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A much-maligned place, Canberra. One popular car licence plate in Australia's bush capital used to declare: "Canberra - it's not that bad." Another slogan was coined by Bill Bryson, who wrote in his Antipodean travelogue: "Canberra - why wait for death?" Passing through the place this week, it was hard to escape its peculiar contrast of harsh landscape and suburban sprawl, reminiscent of a giant Stepford Wives set etched upon the Moon.
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Nick Kyrgios has his first victory over Scotsman Andy Murray at the Hopman Cup in Perth.
It also seemed an unlikely birthplace for the truculent enigma that is Nick Kyrgios. The incorrigible Kyrgios loves nothing better than to play the renegade, tossing points away out of pique or taunting opponents about their girlfriends' past relationships. But what could there possibly be for him to rebel against in sleepy Canberra, beyond the city's excess of roundabouts or the fact that its bars have been known to call last orders at 8pm?
The staid background and provocative behaviour of Kyrgios, the 20-year-old best poised to be tennis's next sensation, are difficult to reconcile. But at least the young man's conduct is consistent. In his match this week against Andy Murray at the Hopman Cup in Perth, he did not take kindly to hearing an intoxicated fan daring to offer advice. "Are you playing?" he shouted back.
"Do you want to come down here and play? You just sit in your comfy chair and watch." It was a pity, this brattish interlude, for the most eye-catching aspect of Kyrgios's performance was that he won. In four previous confrontations with Murray, he had taken only a single set, but here he meted out the type of straight-sets punishment to suggest that he could make as profound an impact upon this month's Australian Open as Lleyton Hewitt did by reaching the final of his home major in 2005.
So much for the curse of Australians drawn to face Murray. It was among the more remarkable statistics of the Scot's 11-year career that until this week he had lost to Kyrgios's countrymen just once, to teenager Paul Baccanello at a challenger event in Vancouver. Kyrgios, as has become his wont, proved that history was bunk.
Nobody gave him a prayer when he met Rafael Nadal at Wimbledon in 2014, but he prevailed in a blaze of audacity, turning a tweener into a winner for good measure. Likewise, few harboured much hope in Montreal last summer that he could trouble Stan Wawrinka, then fresh off a French Open triumph. Kyrgios, however, not only vanquished but verbally marmalised the Swiss - "Kokkinakis banged your girlfriend, mate" being the line of that or indeed any season.
Courtesy of the Murray result, Kyrgios approaches 2016 at the slams having beaten three of the world's top five. At last, perhaps, the sport's most impish troublemaker is a talent to be taken seriously. Barely six months ago, he was 'tanking' during his Wimbledon defeat by Richard Gasquet, petulantly patting weak serves back into the net. But in his latest outing against Murray, three times his conqueror in majors, he showed a rare semblance of tactical acumen. "Andy's in his prime, but I knew what my game plan was going to be," he reflected.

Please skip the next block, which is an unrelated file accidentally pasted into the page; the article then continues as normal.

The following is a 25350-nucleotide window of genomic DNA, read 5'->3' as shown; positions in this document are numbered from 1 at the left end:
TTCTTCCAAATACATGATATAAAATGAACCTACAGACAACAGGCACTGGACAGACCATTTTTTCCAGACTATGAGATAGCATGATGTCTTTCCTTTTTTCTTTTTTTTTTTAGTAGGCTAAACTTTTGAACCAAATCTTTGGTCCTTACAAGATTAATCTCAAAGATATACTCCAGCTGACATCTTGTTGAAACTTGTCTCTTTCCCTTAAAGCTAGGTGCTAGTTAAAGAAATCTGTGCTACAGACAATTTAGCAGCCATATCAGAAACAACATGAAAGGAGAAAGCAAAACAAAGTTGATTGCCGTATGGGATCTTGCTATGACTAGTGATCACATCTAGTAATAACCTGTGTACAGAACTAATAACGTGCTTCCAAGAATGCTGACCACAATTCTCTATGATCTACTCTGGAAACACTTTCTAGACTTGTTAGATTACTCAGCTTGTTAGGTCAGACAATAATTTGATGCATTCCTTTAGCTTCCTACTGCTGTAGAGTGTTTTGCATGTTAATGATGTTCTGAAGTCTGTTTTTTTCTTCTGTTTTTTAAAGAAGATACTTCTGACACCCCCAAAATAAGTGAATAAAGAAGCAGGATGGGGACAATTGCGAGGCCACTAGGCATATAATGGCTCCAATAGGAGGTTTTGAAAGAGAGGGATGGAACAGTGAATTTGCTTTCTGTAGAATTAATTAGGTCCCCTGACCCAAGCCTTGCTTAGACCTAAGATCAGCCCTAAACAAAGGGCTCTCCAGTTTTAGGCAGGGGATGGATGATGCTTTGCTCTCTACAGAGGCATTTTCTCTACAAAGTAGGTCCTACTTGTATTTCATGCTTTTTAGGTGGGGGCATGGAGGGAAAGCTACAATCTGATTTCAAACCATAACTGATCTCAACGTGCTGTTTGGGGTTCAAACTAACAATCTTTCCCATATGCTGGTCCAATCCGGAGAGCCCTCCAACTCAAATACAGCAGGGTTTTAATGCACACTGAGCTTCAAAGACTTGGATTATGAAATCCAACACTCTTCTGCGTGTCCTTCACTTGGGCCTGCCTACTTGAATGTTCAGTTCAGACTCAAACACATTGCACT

It is a worry that Kyrgios is still riding the hamster-wheel of tennis without a full-time coach, having sacked mentor Todd Larkham on the eve of last year's Wimbledon. All players, especially those as skittish and volatile as Kyrgios, stand to gain from the odd tempering voice of rationality. Without an elder's counsel, this Australian prodigy risks compromising his freakish natural ability with more of the outbursts that almost prompted Wawrinka to hit him. Bull-headed though he might be, Kyrgios cannot travel this path alone.
It is a path that beckons him, increasingly, to the summit of the game. Granted, Kyrgios is yet to match his star wattage at Wimbledon with consistency on the regular tour, but he possesses greater versatility than he is often given credit for. Nobody topples Roger Federer on the clay of Madrid, Nadal on the grass of SW19, or Murray on the Plexicushion of Perth without a surfeit of extravagant gifts.
Happily for his prospects, a few of his contemporaries are starting to fall by the wayside. 'Gorgeous' Grigor Dimitrov is so mercurial that he is in danger of being known simply as Maria Sharapova's significant other, while Milos Raonic lacks any of the guile to back up his bazooka of a serve. Japan's Kei Nishikori, similarly, has neglected to capitalise on his improbable run to the 2014 US Open final.
For anybody seeking a future beyond the remorseless supremacy of Novak Djokovic, Kyrgios offers as promising a possibility as exists. His sheer accumulation of victories over the finest players is building to a conclusion that his humbling of Nadal 18 months ago was no fluke. A prediction that Murray once offered, that "we will be seeing more of Nick very soon", is growing in prescience by the day.
So, watch out Canberra, otherwise described as "Pyongyang without the dystopia" in one Economist profile. Soon enough, the city where faceless diplomats dwell could finally have an ambassador to be excited about.
The Telegraph, London